A scientific impact: Dr. Ted Hinchcliffe

Published 1:56 pm Friday, March 18, 2011

Dr. Ted Hinchcliffe, of the Hormel Institute, uses the state-of-the-art technology at the institute in the fight against cancer. -- Eric Johnson/photodesk@austindailyherald.com

Dr. Ted Hinchcliffe knows cellular biology like a sports buff knows statistics. Hinchcliffe, the head of the Hinchcliffe lab at the Hormel Institute, supervises and runs experiments designed to figure out how cancer works, which they hope will one day turn into a cure.

“With the new building, (the Hormel Institute) has really made a push to do more cancer research, and it’s an exciting opportunity to join that,” Hinchcliffe said.

Hinchcliffe didn’t always want to be a scientist, however. When he was in college, he thought about becoming a historian, as he grew up fascinated with military history. However, he wasn’t sure if he’d like all the writing that goes with being a historian.

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“Now as a professor, I spend most of my time writing,” Hinchcliffe said. “So, the joke was on me.”

After becoming an undergraduate chemist major, he found he didn’t enjoy his chemistry classes as much as he liked his biology courses. Hinchcliffe decided to try a graduate program in cell biology, where he fell in love with cells and what makes them tick.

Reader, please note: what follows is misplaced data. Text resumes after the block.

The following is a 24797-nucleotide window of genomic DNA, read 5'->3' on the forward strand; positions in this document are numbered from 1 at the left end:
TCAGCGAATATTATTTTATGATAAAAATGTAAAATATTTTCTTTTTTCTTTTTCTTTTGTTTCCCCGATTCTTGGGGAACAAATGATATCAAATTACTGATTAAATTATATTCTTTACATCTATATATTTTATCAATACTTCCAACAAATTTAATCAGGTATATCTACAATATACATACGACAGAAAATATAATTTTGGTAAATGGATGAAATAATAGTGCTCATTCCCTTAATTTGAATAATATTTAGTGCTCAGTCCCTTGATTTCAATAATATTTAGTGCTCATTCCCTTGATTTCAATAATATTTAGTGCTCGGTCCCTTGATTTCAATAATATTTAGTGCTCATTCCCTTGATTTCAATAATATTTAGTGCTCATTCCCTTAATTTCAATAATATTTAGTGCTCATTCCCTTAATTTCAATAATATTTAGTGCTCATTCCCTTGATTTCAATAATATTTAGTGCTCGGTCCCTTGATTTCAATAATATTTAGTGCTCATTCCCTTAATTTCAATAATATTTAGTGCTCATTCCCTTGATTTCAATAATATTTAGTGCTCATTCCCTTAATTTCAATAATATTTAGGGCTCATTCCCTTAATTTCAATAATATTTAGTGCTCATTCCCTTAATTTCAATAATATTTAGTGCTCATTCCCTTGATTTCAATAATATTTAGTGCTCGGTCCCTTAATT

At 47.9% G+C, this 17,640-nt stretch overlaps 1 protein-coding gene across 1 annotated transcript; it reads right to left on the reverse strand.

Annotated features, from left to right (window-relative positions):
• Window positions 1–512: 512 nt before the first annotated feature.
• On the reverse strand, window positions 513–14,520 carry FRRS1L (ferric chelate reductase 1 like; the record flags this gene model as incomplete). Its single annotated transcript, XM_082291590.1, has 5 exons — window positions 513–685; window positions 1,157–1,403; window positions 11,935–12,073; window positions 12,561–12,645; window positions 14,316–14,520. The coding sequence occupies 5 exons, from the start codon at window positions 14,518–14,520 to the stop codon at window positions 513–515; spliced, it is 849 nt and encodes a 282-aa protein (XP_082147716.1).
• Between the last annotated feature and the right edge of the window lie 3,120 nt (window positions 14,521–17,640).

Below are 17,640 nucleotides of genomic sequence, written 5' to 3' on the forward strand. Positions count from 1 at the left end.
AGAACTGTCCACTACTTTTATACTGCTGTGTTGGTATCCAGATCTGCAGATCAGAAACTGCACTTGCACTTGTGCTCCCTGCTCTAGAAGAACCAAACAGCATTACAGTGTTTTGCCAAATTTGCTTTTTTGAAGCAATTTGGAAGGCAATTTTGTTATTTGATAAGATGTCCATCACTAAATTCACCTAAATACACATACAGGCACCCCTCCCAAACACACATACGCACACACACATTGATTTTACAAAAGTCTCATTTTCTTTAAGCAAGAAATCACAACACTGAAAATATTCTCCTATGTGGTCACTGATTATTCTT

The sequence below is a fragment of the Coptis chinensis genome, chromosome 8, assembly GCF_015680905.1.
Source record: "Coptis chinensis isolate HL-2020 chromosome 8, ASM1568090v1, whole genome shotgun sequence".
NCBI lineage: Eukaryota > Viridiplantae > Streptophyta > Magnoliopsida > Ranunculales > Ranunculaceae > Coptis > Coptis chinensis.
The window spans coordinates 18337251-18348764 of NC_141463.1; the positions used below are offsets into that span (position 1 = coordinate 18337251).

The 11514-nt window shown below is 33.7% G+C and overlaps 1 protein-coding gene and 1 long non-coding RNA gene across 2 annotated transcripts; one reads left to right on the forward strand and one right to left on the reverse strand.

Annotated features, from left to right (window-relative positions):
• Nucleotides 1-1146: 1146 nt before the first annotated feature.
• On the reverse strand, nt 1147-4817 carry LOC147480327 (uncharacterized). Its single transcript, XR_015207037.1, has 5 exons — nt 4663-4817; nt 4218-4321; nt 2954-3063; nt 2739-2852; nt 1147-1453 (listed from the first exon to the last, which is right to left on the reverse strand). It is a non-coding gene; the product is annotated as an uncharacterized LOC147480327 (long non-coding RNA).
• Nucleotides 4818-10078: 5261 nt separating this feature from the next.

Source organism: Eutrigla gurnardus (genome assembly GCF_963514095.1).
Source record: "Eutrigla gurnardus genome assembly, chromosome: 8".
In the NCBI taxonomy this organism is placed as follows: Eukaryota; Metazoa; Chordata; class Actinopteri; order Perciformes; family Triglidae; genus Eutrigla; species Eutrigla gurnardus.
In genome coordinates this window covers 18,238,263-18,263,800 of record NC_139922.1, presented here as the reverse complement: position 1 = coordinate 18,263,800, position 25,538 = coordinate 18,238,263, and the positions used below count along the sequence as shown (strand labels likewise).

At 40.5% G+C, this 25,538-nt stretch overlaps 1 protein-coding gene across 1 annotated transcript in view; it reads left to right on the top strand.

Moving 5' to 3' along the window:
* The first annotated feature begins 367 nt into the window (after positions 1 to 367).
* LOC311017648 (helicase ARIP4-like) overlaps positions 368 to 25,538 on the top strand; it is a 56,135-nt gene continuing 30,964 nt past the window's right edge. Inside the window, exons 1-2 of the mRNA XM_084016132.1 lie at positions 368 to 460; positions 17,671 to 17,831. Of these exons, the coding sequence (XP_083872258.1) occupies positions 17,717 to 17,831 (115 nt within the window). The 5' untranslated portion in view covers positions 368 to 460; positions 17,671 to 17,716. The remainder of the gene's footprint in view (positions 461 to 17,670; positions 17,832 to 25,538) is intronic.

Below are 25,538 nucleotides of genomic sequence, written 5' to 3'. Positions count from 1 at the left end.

Nowadays, he’s running and overseeing experiments on how cells grow and duplicate. His lab’s most recent research involves taking parts out of a cell as it divides in order to see what function the missing part plays in the cell, sort of like how a car enthusiast takes apart a car.

“You have no idea how a race car works and you don’t have an instruction manual,” Hinchcliffe said. “You want to take it all apart and see how it works so you can figure out how to make it better. It’s a very simple questions but very complicated.”

When not trying to uncover medical mysteries, Hinchcliffe enjoys being with his family, whether it’s cooking dinner for his wife and twin son and daughter, going cross country skiing at the nature center, listening to jazz, progressive, electronic and other wild varieties of music, or planning to take his kids to the new Twins Stadium. His chief passion remains science, however, and getting more people interested in the way science impacts our lives.

“The thing about science is that anybody can do it,” Hinchcliffe said. “Anybody can, whatever your background, wherever you come from, small towns or big towns. It’s an open career path for people.”